This Ghanaian triplet in the U.S. creates ‘clean’ app for a ‘holy’ social network experience

Nduta Waweru July 23, 2018
Dr. Yaw Ansong Jr. Photo: Courtesy

They say necessity is the mother of invention, and this is what pushed Ghanaian triplets who are also doctors to create a platform where Christians can not only share problems anonymously but also find friendships and relationships.

The platform, LoveRealm, came about when one of the triplets and the CEO, Dr Yaw Ansong Jr., had a crisis of faith. He spoke with Face2Face Africa in an interview about their creation.

“I had the idea for LoveRealm during moments when my faith was challenged. I was looking for answers and help but found none—only judgement and shame in the traditional sources of finding help (a la Church, friends, family etc). So we decided to build a platform that solves the unique problem of connecting people of faith and provides tools for them to grow and become better people,” Ansong Jr says.

Ansong Jr. who currently resides in New Haven, Connecticut, comes from a family of 6 siblings, of which he is a triplet. He is also a biomedical engineer and a computer programmer.

With the platform, Ansong hopes that people would be able to interact without fear of judgement and even get help from counsellors.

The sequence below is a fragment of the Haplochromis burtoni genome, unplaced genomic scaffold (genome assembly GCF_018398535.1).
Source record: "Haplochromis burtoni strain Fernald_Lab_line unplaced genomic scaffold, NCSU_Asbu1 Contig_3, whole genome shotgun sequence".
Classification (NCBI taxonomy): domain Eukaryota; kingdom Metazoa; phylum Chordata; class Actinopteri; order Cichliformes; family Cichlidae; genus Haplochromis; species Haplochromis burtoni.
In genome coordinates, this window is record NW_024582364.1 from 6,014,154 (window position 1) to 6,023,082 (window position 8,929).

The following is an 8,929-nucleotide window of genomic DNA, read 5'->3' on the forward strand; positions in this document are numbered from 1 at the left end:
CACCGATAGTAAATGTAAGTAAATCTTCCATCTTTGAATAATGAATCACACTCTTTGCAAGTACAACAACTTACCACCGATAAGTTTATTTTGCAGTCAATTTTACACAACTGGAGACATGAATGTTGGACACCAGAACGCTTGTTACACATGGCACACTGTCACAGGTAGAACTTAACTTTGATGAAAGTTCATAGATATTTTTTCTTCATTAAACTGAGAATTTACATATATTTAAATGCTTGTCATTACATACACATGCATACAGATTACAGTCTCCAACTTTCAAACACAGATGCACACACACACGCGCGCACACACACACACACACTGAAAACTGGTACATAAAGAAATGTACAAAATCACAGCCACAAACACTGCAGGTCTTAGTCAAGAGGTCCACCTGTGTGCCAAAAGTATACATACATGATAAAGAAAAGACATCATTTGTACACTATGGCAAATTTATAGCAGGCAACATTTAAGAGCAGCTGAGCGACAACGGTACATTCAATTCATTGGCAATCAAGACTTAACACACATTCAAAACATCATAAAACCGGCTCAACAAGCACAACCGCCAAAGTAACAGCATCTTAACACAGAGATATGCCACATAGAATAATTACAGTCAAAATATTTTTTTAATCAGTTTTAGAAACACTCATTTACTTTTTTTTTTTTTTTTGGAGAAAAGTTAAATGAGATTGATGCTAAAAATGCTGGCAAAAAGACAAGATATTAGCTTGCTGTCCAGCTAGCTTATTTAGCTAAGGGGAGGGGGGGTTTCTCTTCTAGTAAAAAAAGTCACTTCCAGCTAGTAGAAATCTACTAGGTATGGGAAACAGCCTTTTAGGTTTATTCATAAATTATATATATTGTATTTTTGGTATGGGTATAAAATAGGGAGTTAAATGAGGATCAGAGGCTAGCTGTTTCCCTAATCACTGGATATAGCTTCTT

“LoveRealm enables people share their problems anonymously. This means you can share your dirtiest secrets and problems without fearing judgement or shame. LoveRealm also connects it’s users to Counselors, providing a source of solace and comfort to those who need it the most,” Ansong Jr adds.

One of the things that set the platform apart is the lack of nude content and violence. According to the platform’s website, ‘unchristian’ content is removed to ensure a holy social network experience. However, the site is also quick to point out that it is not a place for the self-righteous and neither is it Facebook with a cross or Twitter.

The venture is not without challenges, especially connected to its Christian-centred policies.

“’We don’t invest in Christian startups’, ‘I hate religion, I’m Atheist’, these are the kind of things you’d hear on a daily basis as the founder of a tool that helps people of faith. More-so, as a tool built to connect people of faith, you’d expect the Church to be more welcoming and embrace technology, but it seems the church globally is skeptical about technology and adopts a more cautious approach,” he adds.

Currently, the platform has over 50,000 members in over 140 countries and is currently available on web and on Android and iOS. The triplets say they hope to get investors to develop the app to offer more experiences.

Last Edited by:Nduta Waweru Updated: July 24, 2018


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